The Gyrokinetic Toroidal Code developed at Princeton University/PPPL (GTC-P) is a highly scalable particle-in-cell (PIC) code which solves the 5D Vlasov-Poisson equation with efficient utilization of modern parallel computer architectures at the petascale and beyond. It is designed with special considerations of incorporating benefits from computer science advances such as deploying multi-threading capability on the leading computing systems. The multiple levels of parallelism, including inter-node domain and particle decomposition, intra-node shared memory partition, and vectorization have enabled pushing the scalability of the PIC method to extreme scales. Facilitated by the fact that GTC-P does not depend on any third party libraries, it is highly portable and has now been compiled and successfully deployed on a large variety of computing platforms that include the top 7 supercomputers world-wide. In particular, it has efficiently utilized up to 1.5M cores on a large variety of systems that include Tianhe2 (China), Titan (US), Sequoia (US), K computer (Japan), Mira (US), Piz Daint (Switzerland), Stampede (US) and Blue Waters (US).
GTC-P is a MPI and OpenMP hybrid code written in C language. The CPU version of the code also supports Intel Xeon Phi architecture in native, symmetric and offload mode. The GPU version of the code is written in CUDA language.
Bei Wang (Princeton University), Stephane Ethier (PPPL), Kamesh Madduri (Penn State University), Khaled Ibrahim (LBL)
This code is developed in Princeton University and Princeton Plasma Physics Laboratory.
Please contact Bei Wang, firstname.lastname@example.org for accessing the source code.
Please contact Bei Wang, email@example.com for accessing the documentation.
B. Wang, S. Ethier, W. Tang, T. Williams, K. Ibrahim, K. Madduri, S. Williams and L. Oliker, Kinetic Turbulence Simulations at Extreme Scale on Leadership-Class Systems, SC13, Proceedings of 2013 International Conference on High Performance Computing, Networking, Storage and Analysis, pp 82 http://dl.acm.org/citation.cfm?id=2503258
History of the Family of GTC Code:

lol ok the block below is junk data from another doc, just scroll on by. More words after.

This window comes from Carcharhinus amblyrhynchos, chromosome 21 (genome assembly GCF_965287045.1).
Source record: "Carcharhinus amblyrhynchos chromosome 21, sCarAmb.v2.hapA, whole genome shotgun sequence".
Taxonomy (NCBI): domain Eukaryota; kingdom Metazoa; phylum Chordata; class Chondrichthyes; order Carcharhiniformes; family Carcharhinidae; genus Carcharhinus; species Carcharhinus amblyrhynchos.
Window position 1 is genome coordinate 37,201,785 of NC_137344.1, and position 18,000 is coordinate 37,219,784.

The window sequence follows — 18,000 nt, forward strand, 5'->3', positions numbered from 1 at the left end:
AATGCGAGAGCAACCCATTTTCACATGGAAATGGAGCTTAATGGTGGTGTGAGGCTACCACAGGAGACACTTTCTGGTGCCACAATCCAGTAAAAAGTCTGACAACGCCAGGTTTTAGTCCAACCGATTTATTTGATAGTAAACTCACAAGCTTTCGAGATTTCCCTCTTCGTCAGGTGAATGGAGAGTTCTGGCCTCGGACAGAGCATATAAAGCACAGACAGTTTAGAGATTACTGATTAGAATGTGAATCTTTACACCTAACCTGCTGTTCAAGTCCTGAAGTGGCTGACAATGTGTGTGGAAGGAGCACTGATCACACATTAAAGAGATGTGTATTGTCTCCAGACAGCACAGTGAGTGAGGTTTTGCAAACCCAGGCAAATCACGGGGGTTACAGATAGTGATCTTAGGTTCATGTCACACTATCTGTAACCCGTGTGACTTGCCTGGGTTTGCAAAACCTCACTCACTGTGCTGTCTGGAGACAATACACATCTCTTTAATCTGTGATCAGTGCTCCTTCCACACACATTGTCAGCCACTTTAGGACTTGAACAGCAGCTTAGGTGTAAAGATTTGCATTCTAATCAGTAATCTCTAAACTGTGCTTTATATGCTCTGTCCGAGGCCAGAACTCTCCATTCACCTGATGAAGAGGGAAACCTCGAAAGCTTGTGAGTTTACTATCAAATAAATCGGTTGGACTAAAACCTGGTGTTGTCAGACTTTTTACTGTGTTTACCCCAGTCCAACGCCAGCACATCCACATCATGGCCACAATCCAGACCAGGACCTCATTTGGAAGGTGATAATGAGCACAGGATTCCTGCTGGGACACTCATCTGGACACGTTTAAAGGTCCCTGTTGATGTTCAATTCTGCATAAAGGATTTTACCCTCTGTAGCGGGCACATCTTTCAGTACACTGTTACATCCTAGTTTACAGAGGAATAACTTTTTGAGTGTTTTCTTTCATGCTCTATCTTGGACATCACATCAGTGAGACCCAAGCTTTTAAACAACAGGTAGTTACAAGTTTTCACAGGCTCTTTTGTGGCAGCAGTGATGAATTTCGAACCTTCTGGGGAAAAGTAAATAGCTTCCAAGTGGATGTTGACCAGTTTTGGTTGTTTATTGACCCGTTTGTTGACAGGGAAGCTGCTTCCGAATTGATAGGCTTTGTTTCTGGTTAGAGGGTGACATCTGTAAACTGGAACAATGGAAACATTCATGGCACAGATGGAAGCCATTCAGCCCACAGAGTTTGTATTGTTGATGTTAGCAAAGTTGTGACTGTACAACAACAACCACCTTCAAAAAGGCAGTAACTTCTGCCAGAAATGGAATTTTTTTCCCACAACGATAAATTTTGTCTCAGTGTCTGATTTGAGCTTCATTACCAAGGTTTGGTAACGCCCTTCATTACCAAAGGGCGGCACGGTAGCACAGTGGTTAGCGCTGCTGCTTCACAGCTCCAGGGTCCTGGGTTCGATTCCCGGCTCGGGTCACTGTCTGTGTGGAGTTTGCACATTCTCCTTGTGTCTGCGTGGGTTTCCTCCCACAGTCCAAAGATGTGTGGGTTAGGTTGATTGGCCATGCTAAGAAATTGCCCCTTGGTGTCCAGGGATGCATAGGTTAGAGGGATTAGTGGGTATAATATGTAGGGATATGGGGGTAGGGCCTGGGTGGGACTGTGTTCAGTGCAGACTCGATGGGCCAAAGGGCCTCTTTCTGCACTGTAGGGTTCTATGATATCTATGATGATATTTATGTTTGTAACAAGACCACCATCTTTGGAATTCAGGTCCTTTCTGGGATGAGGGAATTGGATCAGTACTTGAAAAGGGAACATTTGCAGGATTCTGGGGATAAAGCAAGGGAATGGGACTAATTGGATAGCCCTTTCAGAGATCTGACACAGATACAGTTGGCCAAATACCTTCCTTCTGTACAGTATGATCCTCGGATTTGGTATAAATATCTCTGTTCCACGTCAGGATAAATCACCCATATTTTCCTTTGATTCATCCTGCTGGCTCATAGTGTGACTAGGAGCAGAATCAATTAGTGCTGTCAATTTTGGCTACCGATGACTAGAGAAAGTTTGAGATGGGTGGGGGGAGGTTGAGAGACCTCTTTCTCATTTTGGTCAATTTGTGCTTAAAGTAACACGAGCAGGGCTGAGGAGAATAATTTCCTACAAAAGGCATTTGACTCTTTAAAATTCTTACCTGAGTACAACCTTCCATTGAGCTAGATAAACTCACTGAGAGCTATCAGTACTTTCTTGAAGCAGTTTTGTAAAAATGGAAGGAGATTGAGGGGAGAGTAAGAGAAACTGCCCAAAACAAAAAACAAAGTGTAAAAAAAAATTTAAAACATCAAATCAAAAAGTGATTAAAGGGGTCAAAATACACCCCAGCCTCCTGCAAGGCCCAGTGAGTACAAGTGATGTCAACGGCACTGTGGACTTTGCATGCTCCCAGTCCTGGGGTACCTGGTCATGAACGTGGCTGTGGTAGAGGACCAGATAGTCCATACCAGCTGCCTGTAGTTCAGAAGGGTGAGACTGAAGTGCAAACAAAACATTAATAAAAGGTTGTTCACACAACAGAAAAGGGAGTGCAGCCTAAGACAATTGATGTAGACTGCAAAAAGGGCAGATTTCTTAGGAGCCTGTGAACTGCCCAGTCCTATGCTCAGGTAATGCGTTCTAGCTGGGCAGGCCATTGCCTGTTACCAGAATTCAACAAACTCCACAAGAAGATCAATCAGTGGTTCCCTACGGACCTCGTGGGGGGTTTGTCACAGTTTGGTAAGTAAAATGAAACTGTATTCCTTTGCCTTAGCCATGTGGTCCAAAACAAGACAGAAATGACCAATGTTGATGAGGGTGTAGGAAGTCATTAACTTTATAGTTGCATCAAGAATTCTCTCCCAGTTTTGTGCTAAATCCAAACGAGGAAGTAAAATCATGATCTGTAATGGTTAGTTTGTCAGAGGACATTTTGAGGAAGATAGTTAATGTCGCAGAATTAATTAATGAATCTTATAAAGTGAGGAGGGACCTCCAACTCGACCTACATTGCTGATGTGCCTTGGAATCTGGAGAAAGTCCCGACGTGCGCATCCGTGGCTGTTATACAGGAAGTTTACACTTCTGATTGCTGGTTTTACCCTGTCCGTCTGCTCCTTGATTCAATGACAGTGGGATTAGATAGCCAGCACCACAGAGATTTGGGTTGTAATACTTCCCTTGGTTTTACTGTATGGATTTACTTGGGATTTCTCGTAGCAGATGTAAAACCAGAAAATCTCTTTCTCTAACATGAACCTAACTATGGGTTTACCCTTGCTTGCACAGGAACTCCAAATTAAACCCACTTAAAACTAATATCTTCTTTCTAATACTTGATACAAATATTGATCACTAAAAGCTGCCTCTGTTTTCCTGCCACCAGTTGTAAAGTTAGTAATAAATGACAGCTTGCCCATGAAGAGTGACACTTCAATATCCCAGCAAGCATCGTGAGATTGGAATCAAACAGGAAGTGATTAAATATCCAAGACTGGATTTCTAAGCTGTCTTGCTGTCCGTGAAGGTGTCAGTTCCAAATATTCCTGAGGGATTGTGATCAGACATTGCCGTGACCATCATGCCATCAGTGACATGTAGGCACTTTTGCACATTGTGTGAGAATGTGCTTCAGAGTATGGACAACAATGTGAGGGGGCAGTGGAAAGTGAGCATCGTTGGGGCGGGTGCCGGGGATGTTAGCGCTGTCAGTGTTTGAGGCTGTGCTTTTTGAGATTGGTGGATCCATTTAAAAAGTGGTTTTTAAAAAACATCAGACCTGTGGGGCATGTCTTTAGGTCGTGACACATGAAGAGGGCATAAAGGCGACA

GTC-P is based on the original version of GTC code developed by Z. Lin at UC Irvine. The GTC code was written in FORTRAN 90 language and has three levels of parallelism: a one-dimensional domain decomposition in the toroidal dimension, a particle decomposition in each toroidal domain, and multithreaded, shared memory loop-level parallelism implemented with OpenMP. The method scales very well to a large number of processor cores with respect to the number of particles. However, the approach can suffer from performance bottlenecks when simulating large scale plasmas, e.g., ITER (the largest device currently under construction in France), because of the increasing grid-related computation and memory requirement on each process. This is due to the fact that with only one-dimensional domain decomposition in the toroidal dimension, each process will keep a copy of the full poloidal grid and the number of grid points in the poloidal grid increases by a factor of 4 for a plasma device of twice the minor radius. In order to effectively address the open questions in fusion plasma physics such as the scaling of the energy confinement time with system size, a key additional level of domain decomposition in the radial dimension was introduced and the code was named as Gyrokinetic Toroidal Code at Princeton (GTC-P). The first version of GTC-P was written in FORTRAN 90 with reduced memory requirements through the additional domain decomposition; however, this version of the code showed substantial load imbalance at high processor counts and lacked multithreading capability for some grid-based subroutines (e.g., Poisson solver), which impeded the performance on multicore and manycore architectures. Recently, we have developed a new version of GTC-P code by completely rewriting the original FORTRAN code in C, simplifying the porting process to GPUs, Intel Xeon Phis, and forthcoming multicore technologies. Additionally, the rewrite enabled easier exploitation of low-level optimizations. The code is designed with special considerations of incorporating benefits from computer science advances such as deploying multi-threading capability on the leading computing systems. The multiple levels of parallelism, including inter-node 2D domain decomposition and particle decomposition, and intra-node shared memory partition, as well as vectorization within each core, have allowed effective GTC scalability at extreme scales.